Bridging the Gaps: Myanmar
Bridging the Gaps: Myanmar
Bridging the Gaps is alliance of nine international organisations and networks and more than 80 local and regional organisations, working towards the end of the AIDS epidemic among key populations.
Supported by global and regional level work, Bridging the Gaps works with over 80 partner organisations in 15 countries in three regions:
• Sub-Sahara Africa: Botswana, Kenya, Mozambique, South Africa, Tanzania, Uganda, and Zimbabwe.
• South East Asia: Indonesia, Myanmar, Nepal, Vietnam.
• Eastern Europe and Central Asia: Georgia, Kyrgyzstan, Tajikistan and Ukraine.
In Myanmar, the programme works with, and for the health and human rights of, sex workers, including those living with HIV.
Yangon, Mandalay, Myint Kyina, Bago, Meik Htila
Bridging the Gaps partners in Myanmar work towards ending AIDS among key populations through (1) a strengthened civil society that holds government to account; (2) increased fulfilment of human rights of key populations; and (3) increased SRHR and fewer infections.
Through innovation and by building on previous work in Myanmar, we will strengthen civil society organisations’ ability to:
1. Facilitate community development, by:
• Initiating a coordination mechanism within the sex worker movement in Myanmar;
• Developing materials for and conducting Training of Trainers on human rights and advocacy;
• Facilitating community development on human rights and advocacy;
• Building leadership skills.
2. Advocate for the continuously strengthening of services and upholding human rights, by:
• Conducting a healthcare service delivery mapping that includes identifying gaps and needs;
• Initiating research on the relation between violence and HIV.
3. Deliver inclusive, rights-based and gender sensitive services, by:
• Providing legal counselling and support;
• Training paralegals;
• Document human rights violations.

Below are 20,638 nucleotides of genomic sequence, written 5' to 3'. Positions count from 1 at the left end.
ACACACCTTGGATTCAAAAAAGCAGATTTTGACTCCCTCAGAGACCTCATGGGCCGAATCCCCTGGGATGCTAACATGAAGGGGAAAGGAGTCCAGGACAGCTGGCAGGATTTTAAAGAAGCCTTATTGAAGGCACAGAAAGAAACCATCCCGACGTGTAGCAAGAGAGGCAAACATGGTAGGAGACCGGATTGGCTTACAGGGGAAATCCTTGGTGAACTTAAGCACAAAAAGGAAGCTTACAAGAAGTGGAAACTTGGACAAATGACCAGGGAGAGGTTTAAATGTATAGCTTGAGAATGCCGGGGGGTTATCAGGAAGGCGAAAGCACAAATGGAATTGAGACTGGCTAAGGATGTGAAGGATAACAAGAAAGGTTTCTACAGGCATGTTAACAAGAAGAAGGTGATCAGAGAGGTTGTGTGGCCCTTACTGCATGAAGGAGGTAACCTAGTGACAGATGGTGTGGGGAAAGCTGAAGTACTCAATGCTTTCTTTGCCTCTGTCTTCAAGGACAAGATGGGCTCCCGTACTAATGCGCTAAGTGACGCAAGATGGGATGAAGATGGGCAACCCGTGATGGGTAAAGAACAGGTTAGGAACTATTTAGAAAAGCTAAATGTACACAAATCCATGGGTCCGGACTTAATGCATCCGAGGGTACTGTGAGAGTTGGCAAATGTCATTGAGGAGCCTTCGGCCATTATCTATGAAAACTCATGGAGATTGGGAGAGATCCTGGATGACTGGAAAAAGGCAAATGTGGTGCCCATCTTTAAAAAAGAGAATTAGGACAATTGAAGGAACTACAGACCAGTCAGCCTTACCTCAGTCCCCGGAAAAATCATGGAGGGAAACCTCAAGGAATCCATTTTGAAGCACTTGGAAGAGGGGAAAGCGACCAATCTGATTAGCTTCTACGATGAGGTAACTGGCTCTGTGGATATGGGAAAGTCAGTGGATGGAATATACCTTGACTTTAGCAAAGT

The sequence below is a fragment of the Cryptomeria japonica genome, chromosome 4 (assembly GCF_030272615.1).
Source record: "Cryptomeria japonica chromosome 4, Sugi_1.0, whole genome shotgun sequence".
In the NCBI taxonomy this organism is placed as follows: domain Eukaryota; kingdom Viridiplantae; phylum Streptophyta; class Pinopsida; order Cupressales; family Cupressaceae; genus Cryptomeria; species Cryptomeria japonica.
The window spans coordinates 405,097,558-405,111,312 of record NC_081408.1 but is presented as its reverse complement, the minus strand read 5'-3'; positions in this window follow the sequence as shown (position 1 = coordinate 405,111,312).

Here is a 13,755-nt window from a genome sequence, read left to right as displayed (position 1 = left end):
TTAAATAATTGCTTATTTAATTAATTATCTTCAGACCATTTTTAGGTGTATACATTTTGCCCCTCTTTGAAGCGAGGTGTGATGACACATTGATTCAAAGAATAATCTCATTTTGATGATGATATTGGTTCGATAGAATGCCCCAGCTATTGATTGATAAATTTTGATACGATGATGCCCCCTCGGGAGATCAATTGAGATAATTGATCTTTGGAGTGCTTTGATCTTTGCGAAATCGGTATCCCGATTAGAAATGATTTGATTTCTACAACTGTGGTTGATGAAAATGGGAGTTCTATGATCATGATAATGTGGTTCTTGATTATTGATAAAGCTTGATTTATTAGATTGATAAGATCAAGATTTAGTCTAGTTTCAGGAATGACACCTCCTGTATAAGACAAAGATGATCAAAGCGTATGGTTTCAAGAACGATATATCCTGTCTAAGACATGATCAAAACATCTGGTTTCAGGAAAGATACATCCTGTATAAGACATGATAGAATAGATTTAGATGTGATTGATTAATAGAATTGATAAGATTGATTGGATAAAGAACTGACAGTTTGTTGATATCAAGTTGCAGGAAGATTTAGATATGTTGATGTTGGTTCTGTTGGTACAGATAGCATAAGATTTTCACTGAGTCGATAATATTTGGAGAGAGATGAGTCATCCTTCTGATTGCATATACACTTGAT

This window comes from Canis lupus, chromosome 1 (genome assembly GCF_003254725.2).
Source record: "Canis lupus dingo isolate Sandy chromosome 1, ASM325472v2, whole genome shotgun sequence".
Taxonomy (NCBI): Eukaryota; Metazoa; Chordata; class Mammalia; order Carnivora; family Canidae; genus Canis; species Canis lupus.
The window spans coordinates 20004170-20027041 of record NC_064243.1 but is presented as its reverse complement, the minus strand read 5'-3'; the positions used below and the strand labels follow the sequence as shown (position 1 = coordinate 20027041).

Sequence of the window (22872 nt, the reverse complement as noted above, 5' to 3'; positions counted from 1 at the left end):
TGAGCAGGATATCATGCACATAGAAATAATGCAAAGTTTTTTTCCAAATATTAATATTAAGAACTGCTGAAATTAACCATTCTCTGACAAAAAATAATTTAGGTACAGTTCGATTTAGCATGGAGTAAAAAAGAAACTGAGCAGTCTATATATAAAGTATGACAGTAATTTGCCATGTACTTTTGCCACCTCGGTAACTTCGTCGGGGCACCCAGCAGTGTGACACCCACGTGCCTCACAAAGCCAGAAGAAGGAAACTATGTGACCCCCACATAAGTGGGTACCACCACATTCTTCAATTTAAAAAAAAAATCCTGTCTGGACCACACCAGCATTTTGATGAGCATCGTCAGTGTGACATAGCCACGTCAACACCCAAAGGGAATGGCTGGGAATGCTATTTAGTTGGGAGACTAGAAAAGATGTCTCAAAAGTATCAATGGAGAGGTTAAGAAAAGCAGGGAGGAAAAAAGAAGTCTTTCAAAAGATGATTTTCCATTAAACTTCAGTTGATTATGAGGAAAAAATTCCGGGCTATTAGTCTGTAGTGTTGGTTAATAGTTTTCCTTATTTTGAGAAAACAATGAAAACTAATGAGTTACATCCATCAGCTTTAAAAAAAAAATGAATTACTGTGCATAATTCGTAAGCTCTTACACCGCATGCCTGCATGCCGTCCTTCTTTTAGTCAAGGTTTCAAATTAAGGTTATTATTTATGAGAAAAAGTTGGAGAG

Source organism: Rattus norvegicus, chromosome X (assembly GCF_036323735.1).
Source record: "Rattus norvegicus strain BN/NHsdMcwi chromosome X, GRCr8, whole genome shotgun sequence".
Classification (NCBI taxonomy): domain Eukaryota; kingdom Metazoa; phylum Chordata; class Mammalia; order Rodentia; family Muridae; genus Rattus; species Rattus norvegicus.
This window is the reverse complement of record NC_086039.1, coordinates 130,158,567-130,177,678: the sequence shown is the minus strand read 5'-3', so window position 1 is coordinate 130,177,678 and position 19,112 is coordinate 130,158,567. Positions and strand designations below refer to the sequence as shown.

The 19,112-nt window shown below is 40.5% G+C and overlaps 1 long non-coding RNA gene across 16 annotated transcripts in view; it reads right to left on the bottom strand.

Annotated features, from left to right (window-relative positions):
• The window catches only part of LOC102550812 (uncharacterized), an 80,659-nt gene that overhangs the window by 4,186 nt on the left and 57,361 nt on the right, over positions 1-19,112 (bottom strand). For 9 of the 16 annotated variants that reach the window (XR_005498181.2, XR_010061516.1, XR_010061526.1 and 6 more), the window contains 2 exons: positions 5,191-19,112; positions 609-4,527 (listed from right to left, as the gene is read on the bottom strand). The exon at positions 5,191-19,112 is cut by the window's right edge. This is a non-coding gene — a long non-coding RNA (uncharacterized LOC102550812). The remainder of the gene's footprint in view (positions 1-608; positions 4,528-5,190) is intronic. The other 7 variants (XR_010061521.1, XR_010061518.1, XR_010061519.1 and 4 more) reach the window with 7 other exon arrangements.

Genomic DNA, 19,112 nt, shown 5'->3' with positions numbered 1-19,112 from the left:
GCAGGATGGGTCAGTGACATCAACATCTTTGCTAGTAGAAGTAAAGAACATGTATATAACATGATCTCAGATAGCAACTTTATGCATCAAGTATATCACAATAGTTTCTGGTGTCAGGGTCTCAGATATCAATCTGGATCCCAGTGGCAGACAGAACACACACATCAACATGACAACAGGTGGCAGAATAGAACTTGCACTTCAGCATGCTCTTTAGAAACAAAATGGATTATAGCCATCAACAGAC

4. Foster global and in-country processes and partnerships that reinforce results, by:
• Providing access to international HIV and AIDS conferences and meetings.
In Myanmar, around 190,000 people are living with HIV, and it has one of the highest rates of HIV infection in Asia. HIV prevalence in Myanmar is estimated to be 0.6% among adults aged between 15 and 49. In the country, 190,000 people are living with HIV, of which about one-third are women. While the general HIV prevalence is low, it is high in KPs including PUD, female SWs and their clients, and MSM. There are an estimated 240,000 MSM in Myanmar, corresponding to 1.4% of the total adult male population. According to national estimates, HIV prevalence among MSM is almost 20 times higher than in the general population, at 10.4%. HIV prevalence among SWs is estimated to be 8.1%, and among PUD it is estimated to be as high as 18.7%. The epidemic in these sub?populations is primarily driven through high-risk sexual contact and the use of contaminated needles and syringes. These high prevalence rates show the urgent need to invest in these KPs. While access to ART has increased significantly, still only 35% of PLHIV in Myanmar are currently receiving it. An estimated 15,000 people died of AIDS-related illnesses in 2013.
After decades of oppressive military rule, Myanmar is now governed by a civilian government.
As the new government work towards delivering its promises for peace and reconciliation, the health sector plays a critical role in opening the space for building relationships and developing joint health programmes with ethnic political parties and ethnic armed organisations. Myanmar is currently experiencing a national concentrated HIV epidemic. There are an estimated 212,000 people living with HIV (PLHIV), of which 34% are women. The epidemic is rapidly increasing amongst female sex workers (FSW), with Health Sentinel Sero-Surveillance (HSS) 2014 data reporting a HIV prevalence of 6.44% among FSW. However, the situation in Mandalay suggests a different scenario. 17% of sex workers who have engaged in sex work for a year (or less) were found to be HIV positive in Mandalay. Despite rapid progress and programmatic achievements in recent years, important gaps and challenges remain. None of the priority population programmes have been scaled up to high coverage levels. ART uptake has not yet reached national targets and loss to follow up remains.
Laws pertaining to criminalisation of sex work greatly impact on the effectiveness of HIV interventions. Even in places where these behaviours are not criminalised, cultural and religious norms exist and lead to the labelling of people engaging in these practices as ‘bad, abnormal, and a threat’ to the community.